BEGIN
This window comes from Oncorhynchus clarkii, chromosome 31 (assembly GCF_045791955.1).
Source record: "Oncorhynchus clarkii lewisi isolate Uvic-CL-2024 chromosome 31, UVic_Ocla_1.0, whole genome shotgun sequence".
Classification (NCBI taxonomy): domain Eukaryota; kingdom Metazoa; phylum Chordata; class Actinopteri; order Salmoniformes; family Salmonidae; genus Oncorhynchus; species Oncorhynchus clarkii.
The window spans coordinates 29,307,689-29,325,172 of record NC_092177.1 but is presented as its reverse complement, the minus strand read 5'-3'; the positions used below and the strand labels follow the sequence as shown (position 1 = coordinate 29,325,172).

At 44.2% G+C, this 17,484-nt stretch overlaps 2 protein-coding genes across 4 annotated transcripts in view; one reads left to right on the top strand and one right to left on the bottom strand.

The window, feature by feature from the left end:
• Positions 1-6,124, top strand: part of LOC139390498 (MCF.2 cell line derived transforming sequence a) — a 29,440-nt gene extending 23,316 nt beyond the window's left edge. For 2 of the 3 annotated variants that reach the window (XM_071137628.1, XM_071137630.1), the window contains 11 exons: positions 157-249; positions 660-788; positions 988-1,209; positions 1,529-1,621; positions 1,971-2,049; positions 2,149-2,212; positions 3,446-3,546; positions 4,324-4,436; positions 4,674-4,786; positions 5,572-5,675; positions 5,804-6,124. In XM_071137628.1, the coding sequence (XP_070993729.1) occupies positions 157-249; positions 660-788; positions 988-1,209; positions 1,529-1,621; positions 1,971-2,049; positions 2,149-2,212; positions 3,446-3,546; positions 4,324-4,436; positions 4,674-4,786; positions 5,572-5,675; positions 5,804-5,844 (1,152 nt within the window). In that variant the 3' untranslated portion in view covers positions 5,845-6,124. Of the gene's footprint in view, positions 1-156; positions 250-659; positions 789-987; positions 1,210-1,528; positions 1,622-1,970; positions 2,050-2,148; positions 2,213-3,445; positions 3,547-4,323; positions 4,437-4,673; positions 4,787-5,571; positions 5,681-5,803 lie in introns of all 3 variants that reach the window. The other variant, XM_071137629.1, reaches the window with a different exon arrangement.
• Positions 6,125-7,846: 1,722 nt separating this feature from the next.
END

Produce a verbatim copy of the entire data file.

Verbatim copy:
This window comes from Oncorhynchus clarkii, chromosome 31 (assembly GCF_045791955.1).
Source record: "Oncorhynchus clarkii lewisi isolate Uvic-CL-2024 chromosome 31, UVic_Ocla_1.0, whole genome shotgun sequence".
Classification (NCBI taxonomy): domain Eukaryota; kingdom Metazoa; phylum Chordata; class Actinopteri; order Salmoniformes; family Salmonidae; genus Oncorhynchus; species Oncorhynchus clarkii.
The window spans coordinates 29,307,689-29,325,172 of record NC_092177.1 but is presented as its reverse complement, the minus strand read 5'-3'; the positions used below and the strand labels follow the sequence as shown (position 1 = coordinate 29,325,172).

At 44.2% G+C, this 17,484-nt stretch overlaps 2 protein-coding genes across 4 annotated transcripts in view; one reads left to right on the top strand and one right to left on the bottom strand.

The window, feature by feature from the left end:
• Positions 1-6,124, top strand: part of LOC139390498 (MCF.2 cell line derived transforming sequence a) — a 29,440-nt gene extending 23,316 nt beyond the window's left edge. For 2 of the 3 annotated variants that reach the window (XM_071137628.1, XM_071137630.1), the window contains 11 exons: positions 157-249; positions 660-788; positions 988-1,209; positions 1,529-1,621; positions 1,971-2,049; positions 2,149-2,212; positions 3,446-3,546; positions 4,324-4,436; positions 4,674-4,786; positions 5,572-5,675; positions 5,804-6,124. In XM_071137628.1, the coding sequence (XP_070993729.1) occupies positions 157-249; positions 660-788; positions 988-1,209; positions 1,529-1,621; positions 1,971-2,049; positions 2,149-2,212; positions 3,446-3,546; positions 4,324-4,436; positions 4,674-4,786; positions 5,572-5,675; positions 5,804-5,844 (1,152 nt within the window). In that variant the 3' untranslated portion in view covers positions 5,845-6,124. Of the gene's footprint in view, positions 1-156; positions 250-659; positions 789-987; positions 1,210-1,528; positions 1,622-1,970; positions 2,050-2,148; positions 2,213-3,445; positions 3,547-4,323; positions 4,437-4,673; positions 4,787-5,571; positions 5,681-5,803 lie in introns of all 3 variants that reach the window. The other variant, XM_071137629.1, reaches the window with a different exon arrangement.
• Positions 6,125-7,846: 1,722 nt separating this feature from the next.